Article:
"A relatively small contribution to train an existing army, reorganize them, reinvigorate an existing army to go and do the hard miles on behalf of the international community really and then we can start to turn the tide against ISIL globally."
Mr Hammond also said the Iraqis and the United States was clear that they wanted the mission to be led by English-speaking nations.
"We work well together. We've got good operability. It makes it less complicated. The Iraqis are clear about who they want and who they are not so keen on having."
Who were they not keen on?
"Lots of people," Mr Hammond said. "They are very picky."
He was also emphatic that the ISIS problem would spread a lot further.
"The idea that somehow it's just a problem is Iraq is fanciful. It is much wider than that but defeating it in Iraq is absolutely necessary to turning the narrative."
A military defeat against ISIS is Iraq was necessary action but it was not sufficient to end the threat from militant Islamist terrorism.
"We are going to see this struggle go on. We are going to see it spreading way beyond the Middle East. We are already seeing North Africa, the Magreb, northern Nigeria with Boko Haram."
Significant numbers of Indonesian, Malaysian, and Filipino foreign fighters were in Iraq and Syria. Many had already returned. More would be returning.
"This is going to be a phenomenon across the Islamic world that Muslim countries have to take on and deal with, this challenge essentially to their religion, this corruption of their religion, pedalling this brutal ideology."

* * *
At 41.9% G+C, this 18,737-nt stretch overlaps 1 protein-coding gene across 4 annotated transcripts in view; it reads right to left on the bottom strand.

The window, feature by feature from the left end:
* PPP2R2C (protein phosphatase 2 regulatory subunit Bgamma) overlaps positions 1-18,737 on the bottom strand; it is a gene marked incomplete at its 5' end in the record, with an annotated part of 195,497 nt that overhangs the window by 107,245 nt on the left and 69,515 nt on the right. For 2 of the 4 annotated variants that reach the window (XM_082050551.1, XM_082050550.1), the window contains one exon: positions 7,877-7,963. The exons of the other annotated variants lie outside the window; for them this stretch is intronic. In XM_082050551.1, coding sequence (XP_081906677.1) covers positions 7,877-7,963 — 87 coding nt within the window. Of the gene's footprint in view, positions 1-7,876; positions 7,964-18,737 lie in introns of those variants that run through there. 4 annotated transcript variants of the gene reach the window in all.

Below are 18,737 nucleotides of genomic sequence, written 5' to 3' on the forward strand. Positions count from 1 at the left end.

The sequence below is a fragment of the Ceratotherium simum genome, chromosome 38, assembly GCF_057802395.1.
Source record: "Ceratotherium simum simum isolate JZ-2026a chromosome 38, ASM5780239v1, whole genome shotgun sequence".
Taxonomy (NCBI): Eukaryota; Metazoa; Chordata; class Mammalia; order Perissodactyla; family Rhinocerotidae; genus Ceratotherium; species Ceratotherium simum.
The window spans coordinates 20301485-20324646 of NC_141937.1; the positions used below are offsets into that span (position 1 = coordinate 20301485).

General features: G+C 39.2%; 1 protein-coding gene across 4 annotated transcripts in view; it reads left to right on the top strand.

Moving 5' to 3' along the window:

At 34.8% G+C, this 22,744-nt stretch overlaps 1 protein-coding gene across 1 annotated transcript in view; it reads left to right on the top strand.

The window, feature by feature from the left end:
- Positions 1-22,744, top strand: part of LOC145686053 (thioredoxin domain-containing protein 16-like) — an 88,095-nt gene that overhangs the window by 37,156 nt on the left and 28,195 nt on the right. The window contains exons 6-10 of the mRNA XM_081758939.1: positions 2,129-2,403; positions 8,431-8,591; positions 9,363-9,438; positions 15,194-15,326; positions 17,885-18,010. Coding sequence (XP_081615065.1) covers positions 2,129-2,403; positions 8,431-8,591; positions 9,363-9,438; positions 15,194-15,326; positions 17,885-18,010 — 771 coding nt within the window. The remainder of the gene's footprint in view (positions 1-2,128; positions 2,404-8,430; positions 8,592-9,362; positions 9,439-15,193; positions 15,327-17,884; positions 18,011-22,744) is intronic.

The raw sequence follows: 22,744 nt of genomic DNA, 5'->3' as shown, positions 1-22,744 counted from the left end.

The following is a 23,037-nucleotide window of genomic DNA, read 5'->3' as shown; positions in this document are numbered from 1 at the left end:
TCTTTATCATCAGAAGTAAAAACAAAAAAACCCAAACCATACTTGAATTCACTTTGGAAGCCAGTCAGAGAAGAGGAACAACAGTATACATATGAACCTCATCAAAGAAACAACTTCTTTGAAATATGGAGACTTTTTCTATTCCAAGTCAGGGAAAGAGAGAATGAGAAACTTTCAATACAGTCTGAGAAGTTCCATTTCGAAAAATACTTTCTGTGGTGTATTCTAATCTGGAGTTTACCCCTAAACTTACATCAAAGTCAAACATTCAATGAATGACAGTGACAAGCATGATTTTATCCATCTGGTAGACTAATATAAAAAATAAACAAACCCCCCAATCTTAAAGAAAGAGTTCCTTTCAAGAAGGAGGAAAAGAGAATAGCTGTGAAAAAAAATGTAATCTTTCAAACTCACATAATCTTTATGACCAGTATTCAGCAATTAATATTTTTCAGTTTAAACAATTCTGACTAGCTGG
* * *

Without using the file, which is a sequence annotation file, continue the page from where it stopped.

Calling ISIL Daesh
Several countries, including Australia and France, have decided to stop using the term Islamic State or ISIL or ISIS but to refer to it as Daesh, an acronym from the Arabic words for ISIL which apparently the jihadi terrorists don't like. Mr Hammond sees little point in him changing the terminology.
"It doesn't matter how many times they say we should be calling D'ASH, if the British press wants to call it ISIL, they'll call it ISIL and so long as they're going to say ISIL, I'm going to say ISIL, because otherwise I'm talking foreign to them. There's no mileage going on the television and using a term which your audience doesn't recognize."
Malaysia and Indonesia
Both Malaysia and Indonesia, democracies with populations of Muslim majorities, could have a special role in fighting ISIS.
Both showed it was possible for Muslims to practice their faith, live in a country that was broadly organized to respect their faith but which were moderate, outward looking nations, part of the international system and able to generate prosperity for their people - " which is something that some of the Muslim countries parts of the Middle East have singularly failed to do."
"But they will be on the front line because they will come under challenge."
United Nations Security Council
Speaking about the Security Council Mr Hammond said Britain had fully supported New Zealand's successful bid for the Security Council - although it wouldn't say so at the time - and had mobilized its diplomatic network in support of it.
He and Mr McCully talked about joint priorities on the council including the peace process in the Middle East after the March 17 election in Israel.
"New Zealand is pretty much at the place where most European countries are at that we absolutely don't want to do anything to destabilize the situation or reduce the chance of reaching peace but we do feel there is a need for an initiative.